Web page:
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Vietnam crushed the coronavirus outbreak, but now faces severe economic test

Strict quarantining and widespread testing have helped the country avoid disaster, but with tourism on hold the nation’s future is uncertain

Children wearing face masks wait to be tested as they return to a school in Hanoi.

 Children wearing face masks wait to be tested as they return to a school in Hanoi. Photograph: Manan Vatsyayana/AFP via Getty Images

Vietnam didn’t just flatten its coronavirus curve, it crushed it. No deaths have been reported, official case numbers have plateaued at just 271, and no community transmissions of the virus have been reported in the last two weeks. On 23 April, the nation eased lockdowns in its major cities and life is gradually returning to normal. It is a stark contrast to many other nations including the US, where more Americans have died from Covid-19 than during the entire Vietnam war.

Kidong Park, the World Health Organisation’s representative to Vietnam, has praised the country’s response to the crisis.

Quarantining tens of thousands in military-style camps and vigorous contact tracing procedures have helped Vietnam to avoid the disasters unfolding in Europe and the US. After testing over 213,000 people, the nation has the highest test-per-confirmed-case ratio of any country in the world. A creative public information campaign featuring viral handwashing songs and propaganda-style art helped, but it was decisive early action – hastened by a government praised for its response to Sars in 2003 – that proved most effective.

Vietnam’s first two confirmed cases of Covid-19 appeared in late January. On 1 February, Vietnam Airlines ceased all flights to China, Taiwan and Hong Kong and the border with China was shut days later. After a fresh wave of new infections in March, all international flights were grounded and a nationwide lockdown commenced on 1 April. While other nations announced lockdowns to deal with existing crises, Vietnam enacted one to prevent one.

Second waves of the virus have, however, already hit Japan and Hong Kong. To mitigate the risk of a fresh outbreak occurring in Vietnam, wearing face masks in public remains mandatory and gatherings of more than 30 individuals are banned, as are festivals, religious ceremonies and sporting events.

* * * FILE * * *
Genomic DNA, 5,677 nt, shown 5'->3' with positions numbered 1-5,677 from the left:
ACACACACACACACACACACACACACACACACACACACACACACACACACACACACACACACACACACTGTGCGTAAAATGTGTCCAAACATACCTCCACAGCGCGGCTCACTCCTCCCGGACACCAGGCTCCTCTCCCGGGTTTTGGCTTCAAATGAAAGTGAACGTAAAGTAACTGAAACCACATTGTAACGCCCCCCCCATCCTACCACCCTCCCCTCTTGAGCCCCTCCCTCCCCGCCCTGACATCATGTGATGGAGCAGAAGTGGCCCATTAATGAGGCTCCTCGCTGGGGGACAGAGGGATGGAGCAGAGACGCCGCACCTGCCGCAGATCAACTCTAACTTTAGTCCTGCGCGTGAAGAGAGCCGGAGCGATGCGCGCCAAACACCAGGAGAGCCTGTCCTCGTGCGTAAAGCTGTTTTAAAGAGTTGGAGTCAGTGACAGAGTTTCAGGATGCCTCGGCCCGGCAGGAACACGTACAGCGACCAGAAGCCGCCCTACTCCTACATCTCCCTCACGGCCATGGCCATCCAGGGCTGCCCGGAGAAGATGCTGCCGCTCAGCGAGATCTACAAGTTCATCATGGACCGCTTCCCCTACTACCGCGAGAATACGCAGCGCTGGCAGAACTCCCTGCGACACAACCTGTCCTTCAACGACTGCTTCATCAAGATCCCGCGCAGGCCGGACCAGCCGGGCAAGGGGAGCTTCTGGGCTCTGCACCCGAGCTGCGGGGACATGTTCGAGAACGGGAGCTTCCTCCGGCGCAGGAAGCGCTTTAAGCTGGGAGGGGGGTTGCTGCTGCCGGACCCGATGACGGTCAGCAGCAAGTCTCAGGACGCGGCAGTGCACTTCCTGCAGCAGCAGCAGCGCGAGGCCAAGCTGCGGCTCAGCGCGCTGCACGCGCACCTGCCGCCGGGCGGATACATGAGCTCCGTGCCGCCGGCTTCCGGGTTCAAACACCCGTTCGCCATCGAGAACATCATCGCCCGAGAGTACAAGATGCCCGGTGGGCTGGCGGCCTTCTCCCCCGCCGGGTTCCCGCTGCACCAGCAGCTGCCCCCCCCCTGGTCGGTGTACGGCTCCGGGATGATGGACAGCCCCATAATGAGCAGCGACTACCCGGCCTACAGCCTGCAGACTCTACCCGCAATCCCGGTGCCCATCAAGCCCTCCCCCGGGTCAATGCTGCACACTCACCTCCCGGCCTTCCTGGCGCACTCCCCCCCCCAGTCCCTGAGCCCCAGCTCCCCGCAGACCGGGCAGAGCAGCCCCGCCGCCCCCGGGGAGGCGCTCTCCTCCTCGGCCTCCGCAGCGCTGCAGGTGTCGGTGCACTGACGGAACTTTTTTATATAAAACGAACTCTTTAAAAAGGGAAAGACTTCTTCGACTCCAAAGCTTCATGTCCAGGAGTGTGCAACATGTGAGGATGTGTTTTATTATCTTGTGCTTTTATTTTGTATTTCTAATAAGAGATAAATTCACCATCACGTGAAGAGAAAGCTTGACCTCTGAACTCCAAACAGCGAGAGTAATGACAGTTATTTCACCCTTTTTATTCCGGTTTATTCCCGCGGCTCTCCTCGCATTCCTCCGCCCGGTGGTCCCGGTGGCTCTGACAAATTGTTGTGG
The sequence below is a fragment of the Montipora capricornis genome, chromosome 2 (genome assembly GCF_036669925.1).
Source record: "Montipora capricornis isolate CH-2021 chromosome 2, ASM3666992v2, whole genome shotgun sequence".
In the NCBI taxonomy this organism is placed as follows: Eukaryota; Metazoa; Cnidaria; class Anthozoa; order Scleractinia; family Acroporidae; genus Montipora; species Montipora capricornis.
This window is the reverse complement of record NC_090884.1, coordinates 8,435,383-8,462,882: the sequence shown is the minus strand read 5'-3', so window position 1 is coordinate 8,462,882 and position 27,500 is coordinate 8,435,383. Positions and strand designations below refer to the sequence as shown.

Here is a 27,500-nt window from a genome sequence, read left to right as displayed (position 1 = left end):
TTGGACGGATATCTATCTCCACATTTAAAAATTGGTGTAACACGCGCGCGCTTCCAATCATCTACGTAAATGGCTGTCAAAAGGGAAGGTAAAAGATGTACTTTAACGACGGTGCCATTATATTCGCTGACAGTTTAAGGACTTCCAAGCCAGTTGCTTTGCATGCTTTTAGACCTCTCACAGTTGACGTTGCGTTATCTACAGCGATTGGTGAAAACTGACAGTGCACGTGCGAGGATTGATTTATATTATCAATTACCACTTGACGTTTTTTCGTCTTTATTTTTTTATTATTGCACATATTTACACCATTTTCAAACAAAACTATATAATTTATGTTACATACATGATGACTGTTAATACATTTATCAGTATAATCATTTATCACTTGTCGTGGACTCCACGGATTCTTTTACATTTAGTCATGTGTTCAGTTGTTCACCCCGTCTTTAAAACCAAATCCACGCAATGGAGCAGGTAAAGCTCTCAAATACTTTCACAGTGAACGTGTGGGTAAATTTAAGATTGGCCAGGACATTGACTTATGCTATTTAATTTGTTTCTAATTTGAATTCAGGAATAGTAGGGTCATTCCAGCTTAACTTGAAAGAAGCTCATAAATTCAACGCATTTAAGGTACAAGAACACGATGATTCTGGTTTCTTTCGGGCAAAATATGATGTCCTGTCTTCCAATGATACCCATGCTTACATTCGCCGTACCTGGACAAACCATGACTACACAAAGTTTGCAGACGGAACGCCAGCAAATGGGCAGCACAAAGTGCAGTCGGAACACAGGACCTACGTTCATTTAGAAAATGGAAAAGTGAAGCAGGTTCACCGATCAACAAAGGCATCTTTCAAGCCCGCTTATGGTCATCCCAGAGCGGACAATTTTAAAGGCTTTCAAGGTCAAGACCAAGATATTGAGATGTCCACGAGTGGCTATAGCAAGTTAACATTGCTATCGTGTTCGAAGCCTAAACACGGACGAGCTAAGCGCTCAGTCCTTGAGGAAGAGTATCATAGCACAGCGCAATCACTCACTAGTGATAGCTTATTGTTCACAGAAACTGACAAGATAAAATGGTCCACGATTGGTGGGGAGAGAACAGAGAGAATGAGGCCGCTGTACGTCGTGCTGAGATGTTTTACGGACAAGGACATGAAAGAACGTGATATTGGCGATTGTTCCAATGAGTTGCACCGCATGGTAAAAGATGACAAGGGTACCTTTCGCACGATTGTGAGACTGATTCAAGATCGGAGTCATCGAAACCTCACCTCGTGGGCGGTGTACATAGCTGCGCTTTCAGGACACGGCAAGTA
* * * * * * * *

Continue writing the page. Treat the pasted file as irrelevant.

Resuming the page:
Park stresses the importance of education about the virus at community level, along with strengthening preventative measures in health facilities, offices, schools and other places where it is essential for people to go regularly.

But he warned of the economic consequences and this likely influenced the government’s decision to end the lockdown on 23 April.

Many non-essential services, such as bars and karaoke parlours, are still closed. Some will never recover. Constraints have been lifted for shops, hotels and restaurants, yet in a nation where tourism accounts for 6% of GDP, the future looks increasingly uncertain – especially when nobody has a clear idea of when borders will reopen.

A report released by the International Labour Organisation (ILO) last month said at least 10 million Vietnamese could lose their jobs or face reduced income in the second quarter of 2020. The International Monetary Fund (IMF) predicts a growth rate of 2.7% for Vietnam in 2020, a drop from around 7% last year.

In early April, the government announced a $2.5bn support package for Vietnam’s poor, with the most vulnerable receiving $76 per week. “Rice ATMs” and “zero dong stores” have been set up in major cities to assist those hardest hit, yet even when combined with additional government funding, such support only goes so far.

A Hanoi-based economist, Nguyen Van Trang, says the path ahead looks ominous. “Incredibly difficult decisions lie ahead on how and when to reopen the country…,” she says, but adds that despite external risks Vietnam has begun to restore manufacturing, services and retail sectors. “The internal resilience is huge. A large part of the population survived through hardships during the war, so they will be able to bounce back very quickly.”

For some of Vietnam’s most vulnerable, the situation looks bleak. With attention diverted towards the pandemic, NGOs have been hit hard. Blue Dragon Children’s Foundation, an organisation that works with street children in Hanoi and rescues victims of human trafficking from China, has seen donations plummet. Skye Maconachie, the organization’s joint chief executive, says the crisis has already led to an increase in homelessness and hunger.

“Many of the children and families we work with were already in poverty or in crisis, so now they are reaching a breaking point,” Maconachie says. “Traffickers prey on vulnerable people, so we expect to see an increase in human trafficking and labour exploitation over the coming months.”

Whatever the future holds, Vietnam, a nation of 96 million, appears to have contained the virus. As of Wednesday, Singapore had 19,410 confirmed cases of Covid-19 – the highest in south-east Asia – and 18 deaths, while Indonesia has more than 12,000 cases and 872 deaths. As Vietnam emerges from lockdown, the eyes of the world will be watching.

“The fight against Covid-19 is ongoing and the next wave is always possible as outbreaks are still reported globally.” Vietnam, Park says, “should not lose its grip.”

Chris Humphrey is the Vietnam bureau chief for Deutsche Presse-Agentur and a freelance journalist.

By The Guardian

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